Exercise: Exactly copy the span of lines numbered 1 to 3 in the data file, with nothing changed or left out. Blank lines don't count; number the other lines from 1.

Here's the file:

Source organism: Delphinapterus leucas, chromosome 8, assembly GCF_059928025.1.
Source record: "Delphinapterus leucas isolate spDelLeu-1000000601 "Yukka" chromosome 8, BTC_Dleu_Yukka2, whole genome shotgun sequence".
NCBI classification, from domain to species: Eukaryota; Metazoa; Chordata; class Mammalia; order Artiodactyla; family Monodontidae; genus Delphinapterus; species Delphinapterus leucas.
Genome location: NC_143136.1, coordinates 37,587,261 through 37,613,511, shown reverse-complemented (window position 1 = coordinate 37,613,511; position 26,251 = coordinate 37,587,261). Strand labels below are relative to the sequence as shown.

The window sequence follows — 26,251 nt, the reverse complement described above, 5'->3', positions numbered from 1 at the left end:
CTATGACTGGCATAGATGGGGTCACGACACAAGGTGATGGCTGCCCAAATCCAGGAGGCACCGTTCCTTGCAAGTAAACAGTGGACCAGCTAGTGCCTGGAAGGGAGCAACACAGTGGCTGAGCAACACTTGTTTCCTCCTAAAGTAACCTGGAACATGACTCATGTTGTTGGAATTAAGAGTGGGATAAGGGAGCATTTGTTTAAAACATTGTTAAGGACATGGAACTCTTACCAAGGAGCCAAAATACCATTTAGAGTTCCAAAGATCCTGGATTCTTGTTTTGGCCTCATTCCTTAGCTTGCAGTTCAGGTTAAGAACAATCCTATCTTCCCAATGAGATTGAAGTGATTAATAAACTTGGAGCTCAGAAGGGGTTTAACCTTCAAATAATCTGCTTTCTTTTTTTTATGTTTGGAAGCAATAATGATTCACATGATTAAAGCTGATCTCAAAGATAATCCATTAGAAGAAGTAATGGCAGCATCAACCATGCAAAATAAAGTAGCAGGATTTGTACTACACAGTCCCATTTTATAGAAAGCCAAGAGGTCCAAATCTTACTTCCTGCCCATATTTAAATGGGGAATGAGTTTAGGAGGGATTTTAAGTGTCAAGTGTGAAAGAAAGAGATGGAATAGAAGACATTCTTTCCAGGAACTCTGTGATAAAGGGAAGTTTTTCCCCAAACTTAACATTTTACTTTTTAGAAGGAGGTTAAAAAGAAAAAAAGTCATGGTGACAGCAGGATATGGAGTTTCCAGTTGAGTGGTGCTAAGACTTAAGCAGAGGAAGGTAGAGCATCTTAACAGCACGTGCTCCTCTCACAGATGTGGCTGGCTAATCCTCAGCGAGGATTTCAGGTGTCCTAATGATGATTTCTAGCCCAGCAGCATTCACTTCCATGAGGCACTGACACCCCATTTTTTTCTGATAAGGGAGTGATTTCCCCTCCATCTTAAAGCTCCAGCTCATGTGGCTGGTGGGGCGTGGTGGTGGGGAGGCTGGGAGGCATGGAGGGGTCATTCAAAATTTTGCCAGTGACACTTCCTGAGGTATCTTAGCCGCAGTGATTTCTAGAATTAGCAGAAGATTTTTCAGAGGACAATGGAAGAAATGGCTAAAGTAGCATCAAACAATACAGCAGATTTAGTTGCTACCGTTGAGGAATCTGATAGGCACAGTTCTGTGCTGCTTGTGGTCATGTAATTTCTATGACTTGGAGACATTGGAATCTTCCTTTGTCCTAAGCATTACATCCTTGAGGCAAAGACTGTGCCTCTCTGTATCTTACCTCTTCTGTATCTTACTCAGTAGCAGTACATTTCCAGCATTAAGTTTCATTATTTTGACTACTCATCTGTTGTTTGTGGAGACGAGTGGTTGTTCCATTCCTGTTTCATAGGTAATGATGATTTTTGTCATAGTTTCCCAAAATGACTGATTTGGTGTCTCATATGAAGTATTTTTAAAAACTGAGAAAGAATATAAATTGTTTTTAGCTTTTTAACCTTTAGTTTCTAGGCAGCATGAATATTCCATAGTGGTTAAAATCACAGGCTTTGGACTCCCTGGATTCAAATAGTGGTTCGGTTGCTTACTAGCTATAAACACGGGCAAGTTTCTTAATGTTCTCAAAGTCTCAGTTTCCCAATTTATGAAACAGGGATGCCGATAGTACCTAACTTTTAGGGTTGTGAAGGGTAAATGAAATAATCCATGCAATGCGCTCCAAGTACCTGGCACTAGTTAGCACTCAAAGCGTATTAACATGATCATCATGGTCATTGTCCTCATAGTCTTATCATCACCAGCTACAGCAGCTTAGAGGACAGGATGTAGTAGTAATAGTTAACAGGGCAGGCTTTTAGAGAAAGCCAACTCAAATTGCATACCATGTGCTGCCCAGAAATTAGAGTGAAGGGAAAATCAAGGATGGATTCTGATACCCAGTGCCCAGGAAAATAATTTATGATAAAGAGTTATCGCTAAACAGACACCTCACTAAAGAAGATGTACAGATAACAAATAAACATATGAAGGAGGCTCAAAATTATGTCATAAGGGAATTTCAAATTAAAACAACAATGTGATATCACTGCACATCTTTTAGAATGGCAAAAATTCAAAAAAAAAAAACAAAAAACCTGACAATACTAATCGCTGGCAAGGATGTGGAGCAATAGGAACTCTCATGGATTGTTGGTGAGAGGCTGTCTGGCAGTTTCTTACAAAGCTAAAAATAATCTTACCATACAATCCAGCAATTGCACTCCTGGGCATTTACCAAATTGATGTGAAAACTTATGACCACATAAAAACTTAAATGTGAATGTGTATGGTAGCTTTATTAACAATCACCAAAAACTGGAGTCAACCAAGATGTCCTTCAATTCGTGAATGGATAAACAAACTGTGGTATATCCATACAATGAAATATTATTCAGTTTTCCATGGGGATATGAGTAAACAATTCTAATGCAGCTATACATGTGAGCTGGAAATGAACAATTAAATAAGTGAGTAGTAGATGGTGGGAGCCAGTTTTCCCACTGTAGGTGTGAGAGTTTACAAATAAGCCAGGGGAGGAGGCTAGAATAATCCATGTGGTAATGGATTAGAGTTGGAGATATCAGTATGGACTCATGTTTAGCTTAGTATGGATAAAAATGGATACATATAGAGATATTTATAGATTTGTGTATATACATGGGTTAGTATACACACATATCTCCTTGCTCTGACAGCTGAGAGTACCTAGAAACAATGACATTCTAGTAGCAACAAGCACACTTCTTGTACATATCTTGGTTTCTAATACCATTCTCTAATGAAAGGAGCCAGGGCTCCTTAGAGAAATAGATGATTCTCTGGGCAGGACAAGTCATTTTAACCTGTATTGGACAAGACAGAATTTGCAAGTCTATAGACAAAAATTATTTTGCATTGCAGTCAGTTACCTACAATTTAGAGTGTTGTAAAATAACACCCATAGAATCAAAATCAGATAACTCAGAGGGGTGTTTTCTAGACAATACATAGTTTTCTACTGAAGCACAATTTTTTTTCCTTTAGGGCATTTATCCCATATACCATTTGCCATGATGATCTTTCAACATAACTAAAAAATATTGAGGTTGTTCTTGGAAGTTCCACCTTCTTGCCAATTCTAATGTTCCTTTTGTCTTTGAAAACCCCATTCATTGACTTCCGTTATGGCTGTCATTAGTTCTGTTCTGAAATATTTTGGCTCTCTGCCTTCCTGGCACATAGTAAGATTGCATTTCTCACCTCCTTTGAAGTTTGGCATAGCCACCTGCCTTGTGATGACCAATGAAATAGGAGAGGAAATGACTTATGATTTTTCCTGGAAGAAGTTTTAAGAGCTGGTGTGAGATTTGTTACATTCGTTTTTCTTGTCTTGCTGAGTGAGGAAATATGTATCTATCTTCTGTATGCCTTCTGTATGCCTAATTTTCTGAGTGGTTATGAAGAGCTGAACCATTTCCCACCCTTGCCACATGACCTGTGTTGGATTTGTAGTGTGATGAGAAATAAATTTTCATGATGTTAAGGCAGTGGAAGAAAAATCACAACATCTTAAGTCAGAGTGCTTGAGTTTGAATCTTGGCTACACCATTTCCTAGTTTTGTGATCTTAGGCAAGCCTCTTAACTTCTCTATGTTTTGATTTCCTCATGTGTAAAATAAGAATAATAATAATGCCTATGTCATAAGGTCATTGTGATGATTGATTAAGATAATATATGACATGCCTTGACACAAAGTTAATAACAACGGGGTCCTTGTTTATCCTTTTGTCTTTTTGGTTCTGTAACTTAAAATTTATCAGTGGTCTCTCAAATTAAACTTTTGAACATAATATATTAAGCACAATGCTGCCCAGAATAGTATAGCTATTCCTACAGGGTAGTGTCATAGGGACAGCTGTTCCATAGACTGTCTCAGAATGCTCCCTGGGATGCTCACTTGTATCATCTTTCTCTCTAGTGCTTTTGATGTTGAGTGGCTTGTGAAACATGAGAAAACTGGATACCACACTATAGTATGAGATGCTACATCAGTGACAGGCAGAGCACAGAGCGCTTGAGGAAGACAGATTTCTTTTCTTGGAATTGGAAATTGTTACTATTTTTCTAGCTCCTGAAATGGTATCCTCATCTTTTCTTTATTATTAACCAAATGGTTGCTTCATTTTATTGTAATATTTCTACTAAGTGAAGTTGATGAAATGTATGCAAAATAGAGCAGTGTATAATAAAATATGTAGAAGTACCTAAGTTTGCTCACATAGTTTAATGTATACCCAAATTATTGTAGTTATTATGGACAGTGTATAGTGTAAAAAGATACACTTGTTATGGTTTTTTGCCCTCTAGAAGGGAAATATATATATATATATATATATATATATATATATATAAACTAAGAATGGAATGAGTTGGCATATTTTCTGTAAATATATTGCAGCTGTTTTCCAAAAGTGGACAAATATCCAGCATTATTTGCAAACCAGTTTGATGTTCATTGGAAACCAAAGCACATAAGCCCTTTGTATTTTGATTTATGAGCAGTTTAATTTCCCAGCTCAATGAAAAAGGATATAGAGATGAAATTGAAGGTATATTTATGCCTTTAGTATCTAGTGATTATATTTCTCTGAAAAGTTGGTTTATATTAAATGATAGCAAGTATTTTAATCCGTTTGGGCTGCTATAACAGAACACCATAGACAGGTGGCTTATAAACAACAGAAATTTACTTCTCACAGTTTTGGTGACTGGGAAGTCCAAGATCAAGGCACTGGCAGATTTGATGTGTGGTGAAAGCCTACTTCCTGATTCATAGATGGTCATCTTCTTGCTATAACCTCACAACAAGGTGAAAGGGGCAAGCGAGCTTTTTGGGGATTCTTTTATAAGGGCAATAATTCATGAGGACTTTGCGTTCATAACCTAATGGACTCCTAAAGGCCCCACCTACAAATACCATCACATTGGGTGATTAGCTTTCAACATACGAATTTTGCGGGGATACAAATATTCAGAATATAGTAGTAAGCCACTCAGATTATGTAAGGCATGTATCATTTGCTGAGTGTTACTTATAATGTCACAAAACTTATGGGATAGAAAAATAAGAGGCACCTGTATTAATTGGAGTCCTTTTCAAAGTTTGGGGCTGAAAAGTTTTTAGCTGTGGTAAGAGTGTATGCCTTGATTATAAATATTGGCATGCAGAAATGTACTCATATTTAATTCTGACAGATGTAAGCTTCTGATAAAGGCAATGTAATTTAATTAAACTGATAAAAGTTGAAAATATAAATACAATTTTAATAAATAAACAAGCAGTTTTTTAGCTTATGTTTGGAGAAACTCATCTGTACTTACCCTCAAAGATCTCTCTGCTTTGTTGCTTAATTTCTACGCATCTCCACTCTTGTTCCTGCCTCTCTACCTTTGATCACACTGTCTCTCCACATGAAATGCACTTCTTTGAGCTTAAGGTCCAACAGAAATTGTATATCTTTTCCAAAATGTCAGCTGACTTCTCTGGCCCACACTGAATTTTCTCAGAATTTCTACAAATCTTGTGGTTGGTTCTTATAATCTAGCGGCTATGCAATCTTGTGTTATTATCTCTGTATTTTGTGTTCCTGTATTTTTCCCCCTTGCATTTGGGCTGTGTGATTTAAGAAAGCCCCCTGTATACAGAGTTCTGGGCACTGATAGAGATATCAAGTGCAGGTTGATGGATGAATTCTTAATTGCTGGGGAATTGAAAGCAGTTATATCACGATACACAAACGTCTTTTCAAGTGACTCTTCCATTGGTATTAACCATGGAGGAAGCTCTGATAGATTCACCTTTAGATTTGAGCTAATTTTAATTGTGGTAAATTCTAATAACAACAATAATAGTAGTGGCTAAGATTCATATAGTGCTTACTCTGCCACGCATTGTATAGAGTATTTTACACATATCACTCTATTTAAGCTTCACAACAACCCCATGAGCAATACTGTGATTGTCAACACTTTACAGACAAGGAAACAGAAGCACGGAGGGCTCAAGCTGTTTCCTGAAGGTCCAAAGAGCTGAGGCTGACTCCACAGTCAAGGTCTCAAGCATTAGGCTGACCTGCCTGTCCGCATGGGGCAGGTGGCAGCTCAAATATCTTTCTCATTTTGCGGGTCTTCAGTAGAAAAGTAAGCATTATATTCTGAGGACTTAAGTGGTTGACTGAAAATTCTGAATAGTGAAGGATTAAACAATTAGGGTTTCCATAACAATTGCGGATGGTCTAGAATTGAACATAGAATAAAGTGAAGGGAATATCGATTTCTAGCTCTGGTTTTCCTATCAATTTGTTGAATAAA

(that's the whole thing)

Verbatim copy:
Source organism: Delphinapterus leucas, chromosome 8, assembly GCF_059928025.1.
Source record: "Delphinapterus leucas isolate spDelLeu-1000000601 "Yukka" chromosome 8, BTC_Dleu_Yukka2, whole genome shotgun sequence".
NCBI classification, from domain to species: Eukaryota; Metazoa; Chordata; class Mammalia; order Artiodactyla; family Monodontidae; genus Delphinapterus; species Delphinapterus leucas.